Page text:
BELLEVILLE, Ont. – Satinderpal Aujla, an owner-operator with International Truckload Services, still can’t believe the drop in traffic during these days of Covid-19.
“The traffic is light. Almost half way down,” he says. “Now even the truck stops are not that full.”
And where it typically takes an hour to cross the Canada-U.S. border at Windsor, Ont., there is barely a pause at the customs booths. “Most of the time half the booths are empty,” he adds. The trips are quicker in spite of that.
There are still delays, though. It seems to be taking longer for receivers to unload goods at their destinations, with many new protocols in place. And that is eating into many of the gains that are realized through lighter traffic along highways and border crossings alike.
“In terms of miles, we are not doing as much as we used to because we are waiting,” he says.
One of the newer challenges, though, is ensuring extra food is always close at hand during any trip. Many of the traditional truck stops he would otherwise visit are closed. He always carries an extra two days of supplies because of it.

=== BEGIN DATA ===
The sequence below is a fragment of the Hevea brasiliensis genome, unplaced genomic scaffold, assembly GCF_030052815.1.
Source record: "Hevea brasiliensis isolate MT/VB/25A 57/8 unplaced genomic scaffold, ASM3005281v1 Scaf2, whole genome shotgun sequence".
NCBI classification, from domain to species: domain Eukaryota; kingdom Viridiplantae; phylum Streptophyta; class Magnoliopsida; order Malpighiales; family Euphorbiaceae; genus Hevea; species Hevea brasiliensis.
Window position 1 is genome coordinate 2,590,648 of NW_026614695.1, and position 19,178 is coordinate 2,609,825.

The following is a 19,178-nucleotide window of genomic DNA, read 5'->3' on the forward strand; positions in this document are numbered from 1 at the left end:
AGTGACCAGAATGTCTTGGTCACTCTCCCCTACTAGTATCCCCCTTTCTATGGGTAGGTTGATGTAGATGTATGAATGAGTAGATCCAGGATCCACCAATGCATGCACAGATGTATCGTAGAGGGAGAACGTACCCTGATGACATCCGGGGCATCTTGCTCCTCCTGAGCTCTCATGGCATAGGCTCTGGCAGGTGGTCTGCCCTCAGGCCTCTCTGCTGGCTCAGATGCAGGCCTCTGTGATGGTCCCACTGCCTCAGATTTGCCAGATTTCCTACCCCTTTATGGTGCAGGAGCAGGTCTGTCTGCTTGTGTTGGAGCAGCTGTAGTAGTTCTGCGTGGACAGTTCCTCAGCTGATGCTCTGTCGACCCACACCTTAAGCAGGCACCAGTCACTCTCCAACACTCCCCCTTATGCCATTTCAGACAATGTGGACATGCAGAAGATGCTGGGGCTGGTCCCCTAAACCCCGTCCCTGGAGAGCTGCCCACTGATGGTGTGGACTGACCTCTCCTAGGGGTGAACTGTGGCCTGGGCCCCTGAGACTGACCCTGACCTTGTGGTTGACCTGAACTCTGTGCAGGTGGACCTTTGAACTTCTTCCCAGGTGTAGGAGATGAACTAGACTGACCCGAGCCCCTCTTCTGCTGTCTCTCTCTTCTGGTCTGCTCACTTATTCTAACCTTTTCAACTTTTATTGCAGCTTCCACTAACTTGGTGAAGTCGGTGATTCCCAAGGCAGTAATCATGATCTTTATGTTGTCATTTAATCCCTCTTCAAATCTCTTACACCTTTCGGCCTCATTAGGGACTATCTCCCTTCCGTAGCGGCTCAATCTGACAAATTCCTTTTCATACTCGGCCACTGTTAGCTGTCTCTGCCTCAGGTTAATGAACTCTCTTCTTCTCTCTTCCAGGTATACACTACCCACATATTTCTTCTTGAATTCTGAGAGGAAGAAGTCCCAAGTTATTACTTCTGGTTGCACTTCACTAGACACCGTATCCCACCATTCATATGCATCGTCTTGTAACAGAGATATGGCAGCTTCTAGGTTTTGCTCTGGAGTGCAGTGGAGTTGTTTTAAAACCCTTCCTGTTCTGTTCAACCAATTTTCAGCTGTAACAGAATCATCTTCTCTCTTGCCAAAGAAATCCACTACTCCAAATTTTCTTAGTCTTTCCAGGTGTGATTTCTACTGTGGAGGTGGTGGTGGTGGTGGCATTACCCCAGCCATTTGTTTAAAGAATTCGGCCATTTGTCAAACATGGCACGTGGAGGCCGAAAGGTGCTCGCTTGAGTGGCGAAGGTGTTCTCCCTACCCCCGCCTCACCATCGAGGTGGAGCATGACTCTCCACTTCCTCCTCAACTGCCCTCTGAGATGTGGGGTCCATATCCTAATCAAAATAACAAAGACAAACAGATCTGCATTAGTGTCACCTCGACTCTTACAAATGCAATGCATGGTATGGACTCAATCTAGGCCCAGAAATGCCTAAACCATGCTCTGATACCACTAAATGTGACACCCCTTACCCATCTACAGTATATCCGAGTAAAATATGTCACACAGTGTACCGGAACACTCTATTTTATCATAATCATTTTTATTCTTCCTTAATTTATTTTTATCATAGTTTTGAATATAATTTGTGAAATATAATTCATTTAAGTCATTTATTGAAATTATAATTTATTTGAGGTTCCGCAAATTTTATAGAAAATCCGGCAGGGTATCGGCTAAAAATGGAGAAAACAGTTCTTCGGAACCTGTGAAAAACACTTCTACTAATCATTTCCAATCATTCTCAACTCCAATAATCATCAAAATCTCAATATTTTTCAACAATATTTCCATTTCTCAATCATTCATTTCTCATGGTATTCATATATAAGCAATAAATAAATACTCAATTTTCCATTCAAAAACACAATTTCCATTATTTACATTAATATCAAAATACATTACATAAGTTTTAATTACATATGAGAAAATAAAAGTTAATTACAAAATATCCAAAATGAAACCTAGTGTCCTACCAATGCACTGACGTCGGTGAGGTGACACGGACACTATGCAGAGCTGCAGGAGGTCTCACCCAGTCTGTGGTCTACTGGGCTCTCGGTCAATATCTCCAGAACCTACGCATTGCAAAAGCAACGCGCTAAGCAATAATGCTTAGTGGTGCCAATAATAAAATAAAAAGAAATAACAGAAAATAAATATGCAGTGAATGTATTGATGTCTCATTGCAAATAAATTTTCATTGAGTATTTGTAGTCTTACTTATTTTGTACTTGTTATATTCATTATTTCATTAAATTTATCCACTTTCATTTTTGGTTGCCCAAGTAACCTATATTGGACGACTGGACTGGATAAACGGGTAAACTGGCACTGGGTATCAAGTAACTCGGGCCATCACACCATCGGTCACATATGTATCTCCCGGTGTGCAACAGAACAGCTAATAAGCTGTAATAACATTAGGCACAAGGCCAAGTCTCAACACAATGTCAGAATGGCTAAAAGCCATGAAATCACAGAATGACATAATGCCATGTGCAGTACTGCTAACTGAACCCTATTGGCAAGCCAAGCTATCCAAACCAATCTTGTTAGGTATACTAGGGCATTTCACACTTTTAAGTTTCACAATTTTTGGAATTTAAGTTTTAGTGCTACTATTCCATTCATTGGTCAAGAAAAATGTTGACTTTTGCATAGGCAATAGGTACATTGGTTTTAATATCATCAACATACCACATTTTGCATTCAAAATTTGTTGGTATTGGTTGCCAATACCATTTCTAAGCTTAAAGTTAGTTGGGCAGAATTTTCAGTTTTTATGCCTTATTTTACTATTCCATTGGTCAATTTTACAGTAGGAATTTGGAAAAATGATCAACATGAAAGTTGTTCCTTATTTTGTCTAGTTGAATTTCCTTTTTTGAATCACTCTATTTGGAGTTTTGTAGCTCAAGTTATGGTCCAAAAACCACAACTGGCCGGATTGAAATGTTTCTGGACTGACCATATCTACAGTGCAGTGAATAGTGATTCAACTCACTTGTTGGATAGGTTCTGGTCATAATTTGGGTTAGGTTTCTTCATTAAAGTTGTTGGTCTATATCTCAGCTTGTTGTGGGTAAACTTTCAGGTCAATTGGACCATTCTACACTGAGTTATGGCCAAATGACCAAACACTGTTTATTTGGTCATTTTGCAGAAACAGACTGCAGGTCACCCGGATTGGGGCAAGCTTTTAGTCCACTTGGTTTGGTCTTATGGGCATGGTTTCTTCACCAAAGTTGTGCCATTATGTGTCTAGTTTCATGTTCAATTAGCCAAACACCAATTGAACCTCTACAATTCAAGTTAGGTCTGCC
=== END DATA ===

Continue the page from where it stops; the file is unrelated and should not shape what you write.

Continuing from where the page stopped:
“It’s kind of scary,” he says, referring to the cross-border assignments. The news is filled with reports about a rising number of cases and deaths. So he leaves the radio off for much of the drive.
Aujla stresses that ITS is doing its part to keep drivers safe, however, and that shippers are taking precautions of their own.
There are signs that the work is appreciated by others, too. People are waving at him from bridges these days. When stopped at a rest area in Michigan earlier this week, someone was sharing boxes of pizza.
“A lot of people are offering free food to the drivers,” he says, referring to the support. “I took a piece.”
– This is one in a series of reports on the experiences of truck drivers and other members of the trucking industry amid the fight against Covid-19
Have your say
We won't publish or share your data